Prof. Gail Auslander

gail

Academic Profile:

PhD. 1985, Columbia University; Lect. 1988; Sen. Lect. 1990; Assoc. Prof. 1997. Prof. 2005.

 

Research Interests:

Quality of life of patients with chronic illness and their families. Help-seeking behavior medical services and social services utilization. Discharge planning and continuity of care. Family caregivers of hospitalized patients (in acute care settings). Parents of children with serious or chronic illness - stress, coping and adaptation. Mobility patterns among people with Alzheimer's disease and other dementias.{C}

 

 Research Projects:

Families as caregivers of hospitalized patients - tasks, motivation, resources and psychosocial outcomes. Funding:Israel Academy of Sciences.{C}

The continuum of care of social work clients - from the community to the hospital and back. Funding: The Israel National Institute for Health Policy and Health Services Research. 

Mood disturbances among hospitalized patients.

The use of advanced tracking technologies for analysis of mobility in Alzheimer's Disease and Related Cognitive Disorders Funding: German-Israeli Project Cooperation (DIP) program committee.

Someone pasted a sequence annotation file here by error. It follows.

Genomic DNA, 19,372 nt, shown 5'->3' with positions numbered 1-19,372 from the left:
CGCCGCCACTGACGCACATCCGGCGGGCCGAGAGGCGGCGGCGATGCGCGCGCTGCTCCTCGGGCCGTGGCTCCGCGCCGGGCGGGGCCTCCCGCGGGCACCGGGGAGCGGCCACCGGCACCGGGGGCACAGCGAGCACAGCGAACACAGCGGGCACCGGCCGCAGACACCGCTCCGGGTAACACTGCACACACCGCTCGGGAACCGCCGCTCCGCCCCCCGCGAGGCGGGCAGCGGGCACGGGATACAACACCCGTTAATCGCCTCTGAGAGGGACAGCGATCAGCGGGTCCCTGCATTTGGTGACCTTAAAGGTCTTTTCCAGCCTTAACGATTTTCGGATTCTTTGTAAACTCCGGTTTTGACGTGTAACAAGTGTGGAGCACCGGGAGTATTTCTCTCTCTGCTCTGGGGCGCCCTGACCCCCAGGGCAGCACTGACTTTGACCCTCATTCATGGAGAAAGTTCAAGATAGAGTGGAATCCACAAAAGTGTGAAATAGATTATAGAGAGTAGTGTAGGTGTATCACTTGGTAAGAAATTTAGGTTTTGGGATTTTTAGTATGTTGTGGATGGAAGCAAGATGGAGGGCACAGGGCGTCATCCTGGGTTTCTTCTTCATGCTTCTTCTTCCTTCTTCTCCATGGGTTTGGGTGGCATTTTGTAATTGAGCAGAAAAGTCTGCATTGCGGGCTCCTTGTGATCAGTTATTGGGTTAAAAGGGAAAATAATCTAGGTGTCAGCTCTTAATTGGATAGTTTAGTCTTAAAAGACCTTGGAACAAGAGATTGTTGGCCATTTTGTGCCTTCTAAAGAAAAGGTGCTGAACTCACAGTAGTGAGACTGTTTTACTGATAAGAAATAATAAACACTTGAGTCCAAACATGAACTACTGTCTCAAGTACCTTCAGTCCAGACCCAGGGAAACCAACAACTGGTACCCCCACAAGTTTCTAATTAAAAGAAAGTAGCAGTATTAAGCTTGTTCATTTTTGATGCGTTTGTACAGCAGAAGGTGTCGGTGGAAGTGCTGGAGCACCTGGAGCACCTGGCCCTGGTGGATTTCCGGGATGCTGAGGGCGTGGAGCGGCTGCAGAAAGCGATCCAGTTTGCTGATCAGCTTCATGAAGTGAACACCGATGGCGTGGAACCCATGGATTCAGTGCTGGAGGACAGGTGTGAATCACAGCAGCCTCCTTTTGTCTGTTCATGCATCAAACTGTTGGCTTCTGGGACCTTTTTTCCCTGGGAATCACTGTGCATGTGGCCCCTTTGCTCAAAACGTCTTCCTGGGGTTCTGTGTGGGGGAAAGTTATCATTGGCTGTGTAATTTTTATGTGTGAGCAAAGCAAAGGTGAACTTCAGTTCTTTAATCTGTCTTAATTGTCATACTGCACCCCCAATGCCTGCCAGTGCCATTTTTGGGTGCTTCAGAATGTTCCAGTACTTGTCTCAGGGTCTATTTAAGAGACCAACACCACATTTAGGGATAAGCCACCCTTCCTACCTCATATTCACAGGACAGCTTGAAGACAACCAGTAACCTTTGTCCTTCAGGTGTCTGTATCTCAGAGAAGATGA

Factors related to utilization of dental health services by older adults in Israel and Europe: a comparative and longitudinal study. Funding: National Institute for Health Policy and Health Services Research. 

.

Abstracts of Current Research :

The continuum of care of social work clients - from the community to the hospital and back:  The objectives of this cross sectional and prospective study are to: 1. Describe the continuum of care for hospitalized patients seen by a social worker: pre-admission services received, discharge planning in hospital, and aftercare services received. 2. Examine various aspects of discharge plan: adequacy of the plan for the patient's needs, adequacy of information given patients and families regarding community services; extent of patient and family participation in decision making. 3. Assess patient satisfaction with discharge-planning services. 4. Examine follow-up care in the community: the degree to which the discharge plan is implemented & meets the patient's needs; personal and medical factors related receipt of needed services; and factors related to satisfaction with community services. 5. Examine implications of discharge planning problems, namely readmissions and E.R. visits. Hebrew, Arabic & Russian-speaking patients aged 25+ discharged from general and specialized internal medicine & surgical departments and seen by a social worker during hospitalization were interviewed (at 2 weeks & 3 months post-discharge). A stratified sample of 1400 patients from 9 general hospitals of 3 sizes (<300 beds; 300-800 beds; 800+ beds) during pre-determined weeks in each of 3 seasons was selected.